“The third of these possibilities should, Ramsey believed, be rejected altogether. But his verdict with respect to the first two was more nuanced, a comparison of their relative merits and demerits. ‘If giving is better than routinely taking organs to prolong the lives of patients needing transplants, then it must also be said that routinely taking them in hospital practice would be better than for us to make medical progress and extend treatment to patients by means of buying and selling cadaver organs. That society is a better and more civilized one, I have said, in which men join together in a consensual community to effect these purposes, than a society in which lives are saved routinely, without the positive consent and will of all concerned to do so. It must also be said, however, that a society would be better and more civilized in which men are joined together routinely in making cadaver organs available to prolong the lives of others than one in which this is done ostensibly by consent to the “gift” but actually for the monetary gain of the “donor.”’...”


Gilbert Meilaender holds the Duesenberg Chair in Christian Ethics at Valparaiso University.


First Things – March 2008 (Subscription is required to view articles from the two most recent issues.)


“In that instant the bottom dropped out of my world. I remember looking over at my brother, Charles, and thinking: ‘You’re not my brother any more.’”


I Was the Daughter of A Sperm Donor – Shame No-one Told Me

by Alison Smith-Squire



stella kenrick

Painful truth: The man Stella thought was her father was not biologically related to her

“The champagne and laughter in the crowded marquee was flowing.


“For Stella Kenrick the family party wasn’t only a wonderful celebration of her beloved Aunt Peggy’s 90th birthday, it was also a chance to catch up with friends and her many extended relatives.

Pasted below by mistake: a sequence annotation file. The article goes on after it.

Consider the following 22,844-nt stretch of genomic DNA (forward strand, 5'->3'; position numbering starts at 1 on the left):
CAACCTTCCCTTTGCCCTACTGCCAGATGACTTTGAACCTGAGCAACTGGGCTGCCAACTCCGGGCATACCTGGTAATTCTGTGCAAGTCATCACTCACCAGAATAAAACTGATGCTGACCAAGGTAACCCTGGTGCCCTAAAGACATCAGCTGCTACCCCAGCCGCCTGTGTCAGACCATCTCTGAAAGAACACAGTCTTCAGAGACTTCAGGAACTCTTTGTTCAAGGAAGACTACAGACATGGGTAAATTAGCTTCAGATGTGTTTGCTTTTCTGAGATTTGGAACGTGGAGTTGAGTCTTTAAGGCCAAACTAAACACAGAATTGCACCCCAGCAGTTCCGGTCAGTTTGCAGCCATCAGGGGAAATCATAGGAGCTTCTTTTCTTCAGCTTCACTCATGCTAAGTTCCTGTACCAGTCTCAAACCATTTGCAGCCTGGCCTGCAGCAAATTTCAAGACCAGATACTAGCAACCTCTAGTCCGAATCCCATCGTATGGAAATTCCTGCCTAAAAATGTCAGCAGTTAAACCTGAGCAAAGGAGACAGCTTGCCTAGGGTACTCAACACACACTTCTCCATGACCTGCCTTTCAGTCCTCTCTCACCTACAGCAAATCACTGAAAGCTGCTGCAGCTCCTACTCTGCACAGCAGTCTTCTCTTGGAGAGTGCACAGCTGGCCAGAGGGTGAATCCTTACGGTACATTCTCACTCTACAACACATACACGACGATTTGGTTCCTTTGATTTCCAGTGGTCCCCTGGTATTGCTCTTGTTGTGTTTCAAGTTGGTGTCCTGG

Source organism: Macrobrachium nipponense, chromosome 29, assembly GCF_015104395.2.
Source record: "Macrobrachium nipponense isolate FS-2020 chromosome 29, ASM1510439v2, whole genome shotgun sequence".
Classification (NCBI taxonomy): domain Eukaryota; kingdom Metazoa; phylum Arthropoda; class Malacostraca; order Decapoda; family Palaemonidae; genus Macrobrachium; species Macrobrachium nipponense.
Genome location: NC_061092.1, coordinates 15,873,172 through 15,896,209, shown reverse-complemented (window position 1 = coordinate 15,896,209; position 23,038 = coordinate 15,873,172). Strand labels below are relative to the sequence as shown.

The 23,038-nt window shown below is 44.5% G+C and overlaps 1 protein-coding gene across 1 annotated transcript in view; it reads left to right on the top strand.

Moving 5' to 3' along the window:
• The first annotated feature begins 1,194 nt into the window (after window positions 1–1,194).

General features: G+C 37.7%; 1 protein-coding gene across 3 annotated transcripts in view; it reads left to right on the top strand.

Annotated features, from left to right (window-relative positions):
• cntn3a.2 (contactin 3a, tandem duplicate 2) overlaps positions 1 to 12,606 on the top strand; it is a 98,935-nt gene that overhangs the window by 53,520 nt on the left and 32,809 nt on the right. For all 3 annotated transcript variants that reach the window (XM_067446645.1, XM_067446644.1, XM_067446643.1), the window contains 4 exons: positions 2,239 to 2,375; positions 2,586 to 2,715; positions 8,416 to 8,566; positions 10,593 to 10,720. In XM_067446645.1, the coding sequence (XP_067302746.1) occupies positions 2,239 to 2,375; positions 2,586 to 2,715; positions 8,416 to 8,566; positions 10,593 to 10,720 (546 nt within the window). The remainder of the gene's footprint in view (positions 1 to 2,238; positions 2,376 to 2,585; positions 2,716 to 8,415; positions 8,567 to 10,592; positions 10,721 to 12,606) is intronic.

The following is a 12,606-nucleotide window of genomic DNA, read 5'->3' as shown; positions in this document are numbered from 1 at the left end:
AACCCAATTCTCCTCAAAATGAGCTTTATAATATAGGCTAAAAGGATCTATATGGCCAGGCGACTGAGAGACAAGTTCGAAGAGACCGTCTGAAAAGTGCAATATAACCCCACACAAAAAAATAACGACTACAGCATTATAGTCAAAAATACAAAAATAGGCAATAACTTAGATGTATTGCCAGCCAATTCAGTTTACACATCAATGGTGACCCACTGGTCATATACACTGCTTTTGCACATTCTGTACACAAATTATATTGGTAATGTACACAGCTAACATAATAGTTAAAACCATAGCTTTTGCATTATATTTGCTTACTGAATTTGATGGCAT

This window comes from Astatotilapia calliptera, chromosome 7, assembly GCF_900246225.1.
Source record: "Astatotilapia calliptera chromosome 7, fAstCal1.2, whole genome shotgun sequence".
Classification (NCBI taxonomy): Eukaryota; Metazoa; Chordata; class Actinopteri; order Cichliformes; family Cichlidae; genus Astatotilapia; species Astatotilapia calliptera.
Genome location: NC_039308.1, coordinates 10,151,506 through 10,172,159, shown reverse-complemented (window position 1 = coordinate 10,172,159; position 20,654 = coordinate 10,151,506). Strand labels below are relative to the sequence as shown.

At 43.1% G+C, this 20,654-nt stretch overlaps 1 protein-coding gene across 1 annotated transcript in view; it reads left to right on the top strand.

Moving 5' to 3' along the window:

“But as Stella, a mother of two grown-up children, mingled with the guests, she could never have imagined that for her the day would be memorable for all the wrong reasons.


“For, a chance conversation with her elderly aunt was to reveal a bombshell that would ensure Stella’s life was never the same again....”


Daily Mail – January 30, 2008


A prominent bioethics journal makes a case for infanticide...


Ending the Life of a Newborn: The Groningen Protocol

By Hilde Lindemann and Marian Verkerk



“Since its publication in 2005, the Groningen Protocol has been under fire both in the Netherlands and outside it. The purpose of the protocol is to set a standard of practice for doctors to responsibly end the lives of severely impaired newborns, but it also lays out procedures for reporting doctors' decisions to authorities. Doctors who end the life of a baby must report the death to the local medical examiner, who in turn reports it to both the district attorney and to a recently created review committee. (The procedure differs in this respect from the black-letter law governing voluntary euthanasia. There, the medical examiner sends the report only to the regional review committee, which alerts the district attorney only if it judges that the physician acted improperly.) The protocol was created by a committee of physicians and others at the University Medical Center Groningen in consultation with the Groningen district attorney and has been ratified by the National Association of Pediatricians, but it does not give physicians unassailable legal protection. Case law has so far protected physicians from prosecution as long as they act in accordance with the protocol, but no black-letter law exists in this area.